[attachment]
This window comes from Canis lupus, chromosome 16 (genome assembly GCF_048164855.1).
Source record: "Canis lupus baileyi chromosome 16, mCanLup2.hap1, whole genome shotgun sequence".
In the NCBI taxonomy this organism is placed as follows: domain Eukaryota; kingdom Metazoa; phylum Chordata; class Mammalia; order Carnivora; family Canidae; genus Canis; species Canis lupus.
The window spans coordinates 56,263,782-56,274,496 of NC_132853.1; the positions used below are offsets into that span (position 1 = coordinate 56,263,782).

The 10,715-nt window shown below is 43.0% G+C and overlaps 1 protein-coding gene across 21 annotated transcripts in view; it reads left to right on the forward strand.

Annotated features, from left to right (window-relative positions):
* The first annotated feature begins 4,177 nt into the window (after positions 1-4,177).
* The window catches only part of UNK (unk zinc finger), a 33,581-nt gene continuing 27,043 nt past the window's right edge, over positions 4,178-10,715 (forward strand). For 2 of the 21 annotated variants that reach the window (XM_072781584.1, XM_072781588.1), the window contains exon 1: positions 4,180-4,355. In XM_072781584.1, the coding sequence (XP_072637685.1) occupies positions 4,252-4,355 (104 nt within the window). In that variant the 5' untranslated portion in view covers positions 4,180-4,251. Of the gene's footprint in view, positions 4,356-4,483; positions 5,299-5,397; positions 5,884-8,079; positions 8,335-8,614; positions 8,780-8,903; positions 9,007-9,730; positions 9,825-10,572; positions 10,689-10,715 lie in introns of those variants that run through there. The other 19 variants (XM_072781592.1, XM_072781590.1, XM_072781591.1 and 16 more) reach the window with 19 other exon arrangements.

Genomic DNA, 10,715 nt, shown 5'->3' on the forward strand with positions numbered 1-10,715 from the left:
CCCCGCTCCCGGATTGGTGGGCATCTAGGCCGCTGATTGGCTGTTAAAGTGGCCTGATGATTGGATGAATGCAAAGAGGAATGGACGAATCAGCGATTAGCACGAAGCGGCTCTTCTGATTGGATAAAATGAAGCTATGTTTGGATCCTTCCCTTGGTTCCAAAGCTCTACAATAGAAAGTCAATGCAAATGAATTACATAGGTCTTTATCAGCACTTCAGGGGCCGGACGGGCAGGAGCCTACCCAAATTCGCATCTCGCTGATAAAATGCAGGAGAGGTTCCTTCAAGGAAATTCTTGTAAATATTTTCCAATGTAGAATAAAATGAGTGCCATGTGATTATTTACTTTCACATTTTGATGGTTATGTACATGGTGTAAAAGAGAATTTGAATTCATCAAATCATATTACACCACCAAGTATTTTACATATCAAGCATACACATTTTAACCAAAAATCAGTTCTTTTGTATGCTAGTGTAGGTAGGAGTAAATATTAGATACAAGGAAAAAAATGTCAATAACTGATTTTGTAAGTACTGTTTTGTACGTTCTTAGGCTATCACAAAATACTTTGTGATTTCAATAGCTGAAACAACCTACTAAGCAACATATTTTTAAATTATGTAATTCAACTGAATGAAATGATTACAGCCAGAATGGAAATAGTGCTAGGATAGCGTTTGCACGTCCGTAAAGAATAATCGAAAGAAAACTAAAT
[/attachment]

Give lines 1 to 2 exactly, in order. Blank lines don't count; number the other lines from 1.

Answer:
This window comes from Canis lupus, chromosome 16 (genome assembly GCF_048164855.1).
Source record: "Canis lupus baileyi chromosome 16, mCanLup2.hap1, whole genome shotgun sequence".